Ornamentals groups seek to redirect levy funds via new vehicle to unlock R&D cash

The ornamentals sector is launching a pre-emptive strike on the question of whether levy money can be used to match funds available through the Technology Strategy Board (TSB) for R&D -- by creating an arm's-length funding body.

The TSB was still in talks over how the levy money — raised by bodies within the Agriculture & Horticulture Development Board — could be used as HW went to press. But it has indicated that ornamentals research would be "out of scope" of its £75m agri-food innovation platform.

To tackle the dual problems of the classification of levy money as "para-fiscal tax" and the lack of research funding for ornamentals, industry bodies will now work together to develop a framework they hope will sidestep the issues.

In an initial meeting to be held in January, the Horticultural Development Company (HDC), HTA and NFU will thrash out ideas for how it could operate.

The idea is that by directing the levy money through an organisation not responsible for collecting the payments, the cash would shed its status as public money and thus be viable for match funding from the TSB, European funds and regional development agencies (RDAs).

HDC chairman Neil Bragg explained: "We need to find a mechanism that recognises the money does come from industry and allows us to access funds from the Government, Europe and the RDAs."

He added that there was "genuine enthusiasm" from bodies such as Stockbridge Technology Centre (STC), East Malling Trust and the HTA for the plan.

Most recently, HDC cash has been used to part fund a knowledge transfer project on ornamentals led by the HTA and the University of Reading. The project unlocked TSB cash.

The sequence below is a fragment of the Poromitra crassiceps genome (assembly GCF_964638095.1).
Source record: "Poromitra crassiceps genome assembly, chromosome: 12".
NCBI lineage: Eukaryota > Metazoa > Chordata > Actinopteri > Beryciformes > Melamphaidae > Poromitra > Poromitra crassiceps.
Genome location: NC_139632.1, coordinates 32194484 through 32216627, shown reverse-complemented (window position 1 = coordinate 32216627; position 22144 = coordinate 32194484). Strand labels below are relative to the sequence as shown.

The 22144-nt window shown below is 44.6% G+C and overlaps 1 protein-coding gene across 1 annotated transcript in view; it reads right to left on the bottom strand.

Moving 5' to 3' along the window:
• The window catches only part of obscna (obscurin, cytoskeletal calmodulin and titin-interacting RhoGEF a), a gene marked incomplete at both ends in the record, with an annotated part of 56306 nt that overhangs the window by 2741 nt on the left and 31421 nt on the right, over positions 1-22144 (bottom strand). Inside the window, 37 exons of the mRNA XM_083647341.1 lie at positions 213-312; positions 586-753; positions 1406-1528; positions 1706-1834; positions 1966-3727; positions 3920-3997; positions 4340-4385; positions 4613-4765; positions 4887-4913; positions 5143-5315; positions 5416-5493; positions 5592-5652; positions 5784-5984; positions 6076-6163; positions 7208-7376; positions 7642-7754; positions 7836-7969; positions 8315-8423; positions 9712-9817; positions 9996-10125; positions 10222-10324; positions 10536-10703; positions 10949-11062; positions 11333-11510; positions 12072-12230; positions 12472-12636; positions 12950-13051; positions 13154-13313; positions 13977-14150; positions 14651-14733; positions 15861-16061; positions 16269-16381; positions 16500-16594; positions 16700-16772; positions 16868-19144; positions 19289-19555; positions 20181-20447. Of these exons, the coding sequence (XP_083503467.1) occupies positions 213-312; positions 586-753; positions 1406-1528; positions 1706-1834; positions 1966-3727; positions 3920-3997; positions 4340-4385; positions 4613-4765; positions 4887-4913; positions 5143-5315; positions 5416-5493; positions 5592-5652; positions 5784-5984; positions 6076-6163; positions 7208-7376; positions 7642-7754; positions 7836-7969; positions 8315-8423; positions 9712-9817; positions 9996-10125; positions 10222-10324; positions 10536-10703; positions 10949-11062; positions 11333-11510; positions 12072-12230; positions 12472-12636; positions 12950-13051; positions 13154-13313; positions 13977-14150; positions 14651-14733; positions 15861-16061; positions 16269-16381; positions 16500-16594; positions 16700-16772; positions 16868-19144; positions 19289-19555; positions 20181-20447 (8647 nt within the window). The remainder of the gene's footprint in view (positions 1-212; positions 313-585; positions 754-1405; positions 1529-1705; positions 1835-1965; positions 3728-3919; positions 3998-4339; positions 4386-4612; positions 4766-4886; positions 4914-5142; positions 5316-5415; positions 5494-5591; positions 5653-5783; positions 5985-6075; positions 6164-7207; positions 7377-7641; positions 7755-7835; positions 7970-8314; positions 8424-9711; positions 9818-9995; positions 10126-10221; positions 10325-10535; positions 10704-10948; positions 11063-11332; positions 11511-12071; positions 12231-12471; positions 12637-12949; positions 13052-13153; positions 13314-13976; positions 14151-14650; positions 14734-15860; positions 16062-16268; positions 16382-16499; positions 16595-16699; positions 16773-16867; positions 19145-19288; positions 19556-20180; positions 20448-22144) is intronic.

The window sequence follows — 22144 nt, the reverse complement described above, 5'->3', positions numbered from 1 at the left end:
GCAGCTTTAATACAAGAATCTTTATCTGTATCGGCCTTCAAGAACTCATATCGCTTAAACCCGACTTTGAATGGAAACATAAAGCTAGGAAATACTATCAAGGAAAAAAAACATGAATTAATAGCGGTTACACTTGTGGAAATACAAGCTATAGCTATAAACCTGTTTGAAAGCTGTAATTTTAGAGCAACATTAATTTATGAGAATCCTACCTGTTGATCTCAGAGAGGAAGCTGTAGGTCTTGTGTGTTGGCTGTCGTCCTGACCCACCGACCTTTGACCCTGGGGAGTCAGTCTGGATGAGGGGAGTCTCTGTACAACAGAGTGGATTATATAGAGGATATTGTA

HTA director general David Gwyther said the approach can be duplicated. "A new body would not be raising the levy itself and would be in the same position as if the HDC were contracting with a research station," he explained.

STC chief executive Graham Ward added: "Because of the way the funding arrangements [through the TSB] are biased towards food security, there is a fear that ornamentals will be isolated.

"There needs to be an organisation that can attract funding for ornamental research and to do that it is impossible to work within the present HDC system because of the ruling that it is a quasi-tax organisation. The para-fiscal tax issue applies on the edibles side as well, but ornamentals is the real crisis at the moment."

NFU chief horticultural adviser Phil Hudson said any new organisation or steering group must fully represent the levy payers.

"We need to derive as much value from the money available as possible. One of the ways we need to do that is to work as a single body of ornamentals growers rather than separate groups," he said.

An independent group to lead on project funding applications was appropriate, agreed East Malling Research head of science Chris Atkinson.

Lowaters Nursery managing director Ian Ashton added that in addressing market failure it was essential for ornamentals growers to multiply their levy payments through match funding.

Bragg noted that the tax classification was an issue for edibles too and said that long-term it would be examined. But he added: "We've put that to one side while we get the most critical part sorted out."

Brassica Growers Association chairman Phillip Effingham said: "Similar strategies need to be adopted across the board. What is affecting the ornamentals sector is affecting us as well."

British Leafy Salads Association chairman David Piccaver said: "I would like to see it expanded out."

 

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